Female environmentalists paving the way for a better, greener world

A trail runs through a forest.
Kevin Reber/File

John Muir, Aldo Leopold, Teddy Roosevelt.

If you’re obtaining an environmental degree, read environmental literature or just really enjoy spending your time in natural places, you’e definitely come across these names before. These are the names that we associate with the natural world. These are the names of the men who have shaped today’s environmental sciences, opened today’s national parks and advocated for the places we are lucky enough to visit, study and enjoy.

You have heard of John Muir and how his advocacy protected the very park you hope to work in one day. You have heard of Aldo Leopold and his studies on ecosystems and wildlife management. And of course, you have heard of Teddy Roosevelt, the man who made the land you love safe under federal law.

These are the men that shaped the environmental world for outdoorsmen, activists and environmentalists alike. These are the men who fought for the public access of the places some of us share our fondest memories in. These are the men who advocated for the conservation of the places we live in and for the places we hope to one day visit. These men’s efforts have granted us the opportunity to continue exploring the natural beauty that surrounds us.

These achievements are worth honoring, but why are they the only achievements we ever honor? What about the people whose names are not repeated in every environmental class and carved into every historical plaque? What about the women who have done just as much, if not more, for the natural world that we all share? What better way to celebrate International Women’s Day than by acknowledging the women whose names aren’t as well-known? And what better way to celebrate International Women’s Day than by acknowledging their achievements in environmental advocacy, literature and science?

Take Wangari Maathai, a Kenyan environmental activist who led the Green Belt Movement, which encouraged women to help restore the natural areas surrounding dried-up streams. By planting seedlings along the waterways, these women were able to sustain their food and water supply for monetary value. Maathai combined both her passion for solving environmental issues and gender inequality, dedicating her life to studying how the two are interrelated. And, in 2004, she was rewarded for this very effort, winning a Nobel Peace Prize for her achievements in environmental and political activism.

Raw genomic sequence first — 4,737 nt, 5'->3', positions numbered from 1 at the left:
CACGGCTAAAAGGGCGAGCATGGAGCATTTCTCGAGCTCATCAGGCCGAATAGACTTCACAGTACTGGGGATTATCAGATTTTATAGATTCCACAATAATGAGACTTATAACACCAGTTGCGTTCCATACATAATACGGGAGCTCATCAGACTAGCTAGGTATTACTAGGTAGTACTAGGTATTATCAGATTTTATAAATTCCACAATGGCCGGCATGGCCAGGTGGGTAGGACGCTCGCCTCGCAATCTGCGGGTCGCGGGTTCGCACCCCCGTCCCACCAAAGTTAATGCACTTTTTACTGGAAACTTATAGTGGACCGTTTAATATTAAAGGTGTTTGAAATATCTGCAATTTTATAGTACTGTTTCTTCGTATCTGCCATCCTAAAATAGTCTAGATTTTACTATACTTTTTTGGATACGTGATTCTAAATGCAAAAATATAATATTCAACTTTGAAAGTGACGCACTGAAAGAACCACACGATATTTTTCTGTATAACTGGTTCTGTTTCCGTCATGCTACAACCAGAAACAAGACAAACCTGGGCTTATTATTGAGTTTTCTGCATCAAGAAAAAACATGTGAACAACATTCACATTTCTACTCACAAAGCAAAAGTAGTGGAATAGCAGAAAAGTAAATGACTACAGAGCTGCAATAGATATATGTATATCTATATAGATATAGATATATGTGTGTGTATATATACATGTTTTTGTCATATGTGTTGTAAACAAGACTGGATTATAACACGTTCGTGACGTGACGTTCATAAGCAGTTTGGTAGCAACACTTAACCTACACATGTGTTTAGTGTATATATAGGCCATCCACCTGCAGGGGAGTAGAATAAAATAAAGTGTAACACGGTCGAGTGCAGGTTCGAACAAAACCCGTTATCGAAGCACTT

Or, we could learn about Vandana Shiva, an Indian scientist and activist, who is the founder of Navdanya, an environmental movement that promotes small farmers and organic farms. She is also a critic on genetic engineering of agricultural systems and has helped lead grassroot organizations across the globe for this very effort. Vandana is an outspoken environmental feminist who advocates for female engagement in local agricultural systems.

We can also learn about Rachel Carson, most famous for her book “Silent Spring” which led to a major shift in the global environmental movement. Carson, both a biologist and a writer, warned against the dangers of chemical use in the natural world, making environmental issues human issues. Her findings revealed that certain chemicals posed a serious threat to the future of both our survival and the survival of our ecosystems. This has opened up the conversation of environmental consciousness for generations since the book’s publication. 

Finally, we can learn about Berta Cáceres, a Honduran environmental activist and indigenous leader. Berta Cáceres co-founded the Council of Popular and Indigenous Organizations of Honduras, an organization that defends the environment and the indigenous Lenca people. Berta is also famous for her protest against the construction of dams on native land, concerned that these structures would limit the Lenca people’s access to food, water and medicine.

These are just some of the names of the women who have dedicated their lives to environmental activism. These are the names of women who have shaped modern-day environmentalism and who have given their lives so that others can visit, study and enjoy the natural world around them. These are the names of women who don’t get the same recognition as names like John Muir, Aldo Leopold and Teddy Roosevelt. On International Women’s Day and from now on, why not add few more names to the list?

Contact Emily Denny at [email protected].